Friday, March 16, 2012
Freddie Krueger from A Nightmare on Elm Street was created from the mind of Wes Craven, the same man that brought horror fans the “Scream” series of movies. I would venture to say its no way he could have known that when he sat down to create the character that later would be embodied by the extremely talented actor Robert Englund he would be creating an iconic horror figure that would stand the test of time as not only one of horror fan’s favorite villains but one of the greatest to ever to grace the big screen.
In retrospect, do you remember how Freddie Krueger came to be the mythic figure we came to know and love? If not, here’s the tale of his genesis. The story goes that some years before where the beginning of the movie picks up he was killed in a fire and a number of the town’s people were said to be responsible for his death.
But think about this for a moment. How would “A Nightmare on Elm Street” have turned out if there weren’t a Freddie Krueger or some other central mythic nightmarish-figure to haunt the characters in their dreams?
The importance of having this type of antagonist for this type of movie could not be overstated. He had to be someone who not only was extremely dangerous and who could elicit fear at his very appearance but would also be motivated by one of the strongest human desires, the desire for revenge. Wes Craven understood the need for his antagonist having each of these attributes if his vision for the movie was to be.
Freddie Krueger wasn’t just someone the characters in “A Nightmare on Elm Street” dreamed about or coincidentally saw in their dreams; nor was he just the subject of their dreams. He was a lot more than that. To each of them, he was a nightmare, a nightmare unto himself.
From which there was no waking up, from which there was no escape. When you and I lie down at night on the other hand, and occasionally experience a nightmare despite its effect upon us at that moment there is something deeply engrained in our psyches that provides solace, allowing us to know that if and when we awake, everything will be okay, it’ll be as it was.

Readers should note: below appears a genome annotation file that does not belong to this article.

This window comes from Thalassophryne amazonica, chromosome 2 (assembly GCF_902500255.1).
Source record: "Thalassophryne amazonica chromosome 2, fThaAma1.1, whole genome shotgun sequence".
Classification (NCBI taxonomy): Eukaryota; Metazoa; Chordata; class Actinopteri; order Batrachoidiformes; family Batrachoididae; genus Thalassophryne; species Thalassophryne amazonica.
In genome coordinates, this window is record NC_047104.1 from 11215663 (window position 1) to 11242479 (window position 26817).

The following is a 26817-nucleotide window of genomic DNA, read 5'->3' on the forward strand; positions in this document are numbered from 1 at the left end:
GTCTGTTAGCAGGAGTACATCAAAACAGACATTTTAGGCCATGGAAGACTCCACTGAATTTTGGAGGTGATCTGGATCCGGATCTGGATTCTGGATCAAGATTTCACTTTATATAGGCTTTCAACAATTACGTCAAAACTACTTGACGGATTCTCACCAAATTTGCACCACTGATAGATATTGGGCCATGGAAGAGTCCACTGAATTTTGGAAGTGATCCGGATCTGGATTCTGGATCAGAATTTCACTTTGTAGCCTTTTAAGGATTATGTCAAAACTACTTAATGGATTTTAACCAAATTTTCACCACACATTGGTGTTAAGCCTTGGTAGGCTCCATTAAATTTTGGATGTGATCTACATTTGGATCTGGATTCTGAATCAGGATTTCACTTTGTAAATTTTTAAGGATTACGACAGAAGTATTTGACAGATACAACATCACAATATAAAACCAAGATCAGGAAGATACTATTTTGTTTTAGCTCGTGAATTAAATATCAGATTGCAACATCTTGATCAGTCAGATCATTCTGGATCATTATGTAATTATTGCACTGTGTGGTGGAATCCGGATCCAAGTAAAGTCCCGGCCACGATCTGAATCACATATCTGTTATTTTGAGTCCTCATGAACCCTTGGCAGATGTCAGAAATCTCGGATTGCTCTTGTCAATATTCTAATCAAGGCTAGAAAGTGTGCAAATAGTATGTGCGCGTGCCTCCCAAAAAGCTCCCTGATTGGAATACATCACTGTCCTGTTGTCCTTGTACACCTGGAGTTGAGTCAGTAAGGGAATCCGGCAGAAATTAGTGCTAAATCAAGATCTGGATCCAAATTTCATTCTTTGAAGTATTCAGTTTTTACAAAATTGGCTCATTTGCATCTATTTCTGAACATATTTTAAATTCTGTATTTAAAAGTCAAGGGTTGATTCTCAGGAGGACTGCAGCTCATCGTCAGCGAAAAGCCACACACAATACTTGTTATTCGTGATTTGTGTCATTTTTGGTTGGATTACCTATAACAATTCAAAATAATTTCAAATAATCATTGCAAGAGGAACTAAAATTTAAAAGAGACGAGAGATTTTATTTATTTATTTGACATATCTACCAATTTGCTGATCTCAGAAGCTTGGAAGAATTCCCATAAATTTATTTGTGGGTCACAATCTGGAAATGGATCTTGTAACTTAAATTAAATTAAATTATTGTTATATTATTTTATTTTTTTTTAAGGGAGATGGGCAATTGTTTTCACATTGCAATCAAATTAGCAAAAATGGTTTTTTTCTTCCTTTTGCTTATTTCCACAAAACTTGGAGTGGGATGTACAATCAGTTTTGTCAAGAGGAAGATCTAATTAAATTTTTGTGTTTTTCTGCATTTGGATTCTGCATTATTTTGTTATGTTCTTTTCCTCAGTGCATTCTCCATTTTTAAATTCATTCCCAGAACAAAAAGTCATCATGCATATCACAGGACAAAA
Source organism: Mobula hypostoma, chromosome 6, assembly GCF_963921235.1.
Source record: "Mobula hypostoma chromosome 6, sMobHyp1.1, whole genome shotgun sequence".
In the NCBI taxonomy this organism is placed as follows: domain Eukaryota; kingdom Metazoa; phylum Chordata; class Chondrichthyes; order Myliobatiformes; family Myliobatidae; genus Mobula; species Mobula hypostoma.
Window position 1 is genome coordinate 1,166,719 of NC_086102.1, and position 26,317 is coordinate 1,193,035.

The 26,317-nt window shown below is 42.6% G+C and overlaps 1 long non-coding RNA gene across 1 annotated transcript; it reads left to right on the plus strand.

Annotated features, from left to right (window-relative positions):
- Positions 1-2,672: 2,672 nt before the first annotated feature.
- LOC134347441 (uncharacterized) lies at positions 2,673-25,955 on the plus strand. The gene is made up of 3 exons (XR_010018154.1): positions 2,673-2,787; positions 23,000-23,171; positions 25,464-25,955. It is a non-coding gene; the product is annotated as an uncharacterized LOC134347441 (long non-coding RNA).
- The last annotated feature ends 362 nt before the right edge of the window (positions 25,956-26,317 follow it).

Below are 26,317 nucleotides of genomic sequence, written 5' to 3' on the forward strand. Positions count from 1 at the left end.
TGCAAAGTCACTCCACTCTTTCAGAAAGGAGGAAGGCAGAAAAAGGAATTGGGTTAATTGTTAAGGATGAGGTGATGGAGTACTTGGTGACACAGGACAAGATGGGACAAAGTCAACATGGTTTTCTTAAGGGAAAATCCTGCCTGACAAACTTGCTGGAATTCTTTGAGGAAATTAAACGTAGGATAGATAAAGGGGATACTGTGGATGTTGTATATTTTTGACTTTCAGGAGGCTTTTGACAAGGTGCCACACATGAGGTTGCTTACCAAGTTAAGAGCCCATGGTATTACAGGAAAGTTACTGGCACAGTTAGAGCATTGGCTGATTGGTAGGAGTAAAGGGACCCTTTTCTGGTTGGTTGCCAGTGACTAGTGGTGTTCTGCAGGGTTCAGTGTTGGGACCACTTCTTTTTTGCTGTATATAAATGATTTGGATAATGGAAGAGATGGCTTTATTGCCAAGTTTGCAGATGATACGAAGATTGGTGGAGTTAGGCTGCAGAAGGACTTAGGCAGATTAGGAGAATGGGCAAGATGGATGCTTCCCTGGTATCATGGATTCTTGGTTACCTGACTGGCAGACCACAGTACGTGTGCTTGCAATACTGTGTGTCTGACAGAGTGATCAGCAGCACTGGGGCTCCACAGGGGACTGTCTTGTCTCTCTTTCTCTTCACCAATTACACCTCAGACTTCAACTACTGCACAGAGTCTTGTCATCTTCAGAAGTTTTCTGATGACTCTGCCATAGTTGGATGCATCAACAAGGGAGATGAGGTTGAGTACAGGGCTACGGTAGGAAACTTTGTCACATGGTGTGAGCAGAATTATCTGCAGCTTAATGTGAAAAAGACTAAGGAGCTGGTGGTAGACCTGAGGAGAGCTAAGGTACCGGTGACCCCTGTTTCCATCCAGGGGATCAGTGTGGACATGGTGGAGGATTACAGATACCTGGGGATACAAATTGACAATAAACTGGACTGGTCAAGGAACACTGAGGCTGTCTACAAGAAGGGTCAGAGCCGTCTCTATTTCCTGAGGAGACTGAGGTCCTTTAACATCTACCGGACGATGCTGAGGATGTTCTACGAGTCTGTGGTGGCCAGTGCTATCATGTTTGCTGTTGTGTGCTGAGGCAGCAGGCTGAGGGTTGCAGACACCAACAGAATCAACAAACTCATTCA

Our pulse rate may be elevated and our heart still may be racing, but that level of comfort will yet be there in the end. The characters in the movie unfortunately weren’t afforded that luxury.
Wes Craven did something with his antagonist’s that made him, not only more frightful but also dangerous. What he did was blur the lines between the dream world and reality. This was evident when Freddie would follow the kids from their dreams into the real world.
If you can remember the female character that while dreaming wrestles with Freddie and when she awakes she’s holding his dirty hat? That was when we as the audience really came to see what these characters were up against. We knew there was no getting away from this guy.
Did Wes Craven envision the character as “death”, or possibly the grim reaper? Only one can surmise. If he did or didn’t, only he can answer that, but I don’t think it would be a stretch to compare Freddie Krueger to “death” or better yet the “angel of death”. However, unlike the angel of death who comes for a person’s soul, Freddie only wanted blood.
If all it would have taken were a pot of coffee in order to stave off sleep, and therefore that nightmarish blood lustful villain, like the female character tried, then it would have been as simple as drinking some coffee. But it wasn’t that simple was it? At some point she would have to sleep, she knew there was no getting around that fact. She knew despite whatever the amount of coffee she consumed, eventually the coffee and the effects of its caffeine would give way to what her body would crave more so at that moment, and that being sleep.
“A Nightmare on Elm Street” was what I would call an instant classic the day it was released. The premise was good and very much original, but the catalyst behind the story, what drove it, what absolutely allowed that premise to work can be summed up in just two words, Robert Englund.
Cast anyone else in the role and the story we all loved and remember seeing back in the 80’s would have taken on a whole different dynamic, it would have also left us with a completely different impression. You only have to look to the most recent remake of the movie, where the iconic actor was noticeably absent from the lead role to appreciate just how much Robert Englund brought to the role of Freddie Krueger which with out question helped to make “A Nightmare on Elm Street” what we remembered it to be, a truly good horror movie.